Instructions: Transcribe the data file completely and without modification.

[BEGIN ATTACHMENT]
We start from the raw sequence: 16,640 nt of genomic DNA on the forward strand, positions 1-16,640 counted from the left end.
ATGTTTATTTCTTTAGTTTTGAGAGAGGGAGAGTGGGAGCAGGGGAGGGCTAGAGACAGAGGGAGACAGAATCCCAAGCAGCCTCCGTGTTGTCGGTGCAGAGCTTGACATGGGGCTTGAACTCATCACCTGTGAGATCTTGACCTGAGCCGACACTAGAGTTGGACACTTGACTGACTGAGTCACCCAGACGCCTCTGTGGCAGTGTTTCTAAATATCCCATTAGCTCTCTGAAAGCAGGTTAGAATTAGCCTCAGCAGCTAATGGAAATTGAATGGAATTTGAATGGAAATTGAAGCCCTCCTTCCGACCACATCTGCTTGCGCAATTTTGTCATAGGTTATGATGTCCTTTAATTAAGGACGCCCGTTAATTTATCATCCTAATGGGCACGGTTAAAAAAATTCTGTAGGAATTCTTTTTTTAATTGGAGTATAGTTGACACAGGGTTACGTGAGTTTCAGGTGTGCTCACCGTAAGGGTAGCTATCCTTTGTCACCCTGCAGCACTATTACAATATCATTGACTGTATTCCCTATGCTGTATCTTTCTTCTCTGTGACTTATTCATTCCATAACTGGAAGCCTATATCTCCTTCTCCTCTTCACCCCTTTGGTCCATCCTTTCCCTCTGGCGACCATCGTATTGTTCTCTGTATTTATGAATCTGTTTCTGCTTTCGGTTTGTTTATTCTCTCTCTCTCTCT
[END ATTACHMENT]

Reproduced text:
We start from the raw sequence: 16,640 nt of genomic DNA on the forward strand, positions 1-16,640 counted from the left end.
ATGTTTATTTCTTTAGTTTTGAGAGAGGGAGAGTGGGAGCAGGGGAGGGCTAGAGACAGAGGGAGACAGAATCCCAAGCAGCCTCCGTGTTGTCGGTGCAGAGCTTGACATGGGGCTTGAACTCATCACCTGTGAGATCTTGACCTGAGCCGACACTAGAGTTGGACACTTGACTGACTGAGTCACCCAGACGCCTCTGTGGCAGTGTTTCTAAATATCCCATTAGCTCTCTGAAAGCAGGTTAGAATTAGCCTCAGCAGCTAATGGAAATTGAATGGAATTTGAATGGAAATTGAAGCCCTCCTTCCGACCACATCTGCTTGCGCAATTTTGTCATAGGTTATGATGTCCTTTAATTAAGGACGCCCGTTAATTTATCATCCTAATGGGCACGGTTAAAAAAATTCTGTAGGAATTCTTTTTTTAATTGGAGTATAGTTGACACAGGGTTACGTGAGTTTCAGGTGTGCTCACCGTAAGGGTAGCTATCCTTTGTCACCCTGCAGCACTATTACAATATCATTGACTGTATTCCCTATGCTGTATCTTTCTTCTCTGTGACTTATTCATTCCATAACTGGAAGCCTATATCTCCTTCTCCTCTTCACCCCTTTGGTCCATCCTTTCCCTCTGGCGACCATCGTATTGTTCTCTGTATTTATGAATCTGTTTCTGCTTTCGGTTTGTTTATTCTCTCTCTCTCTCT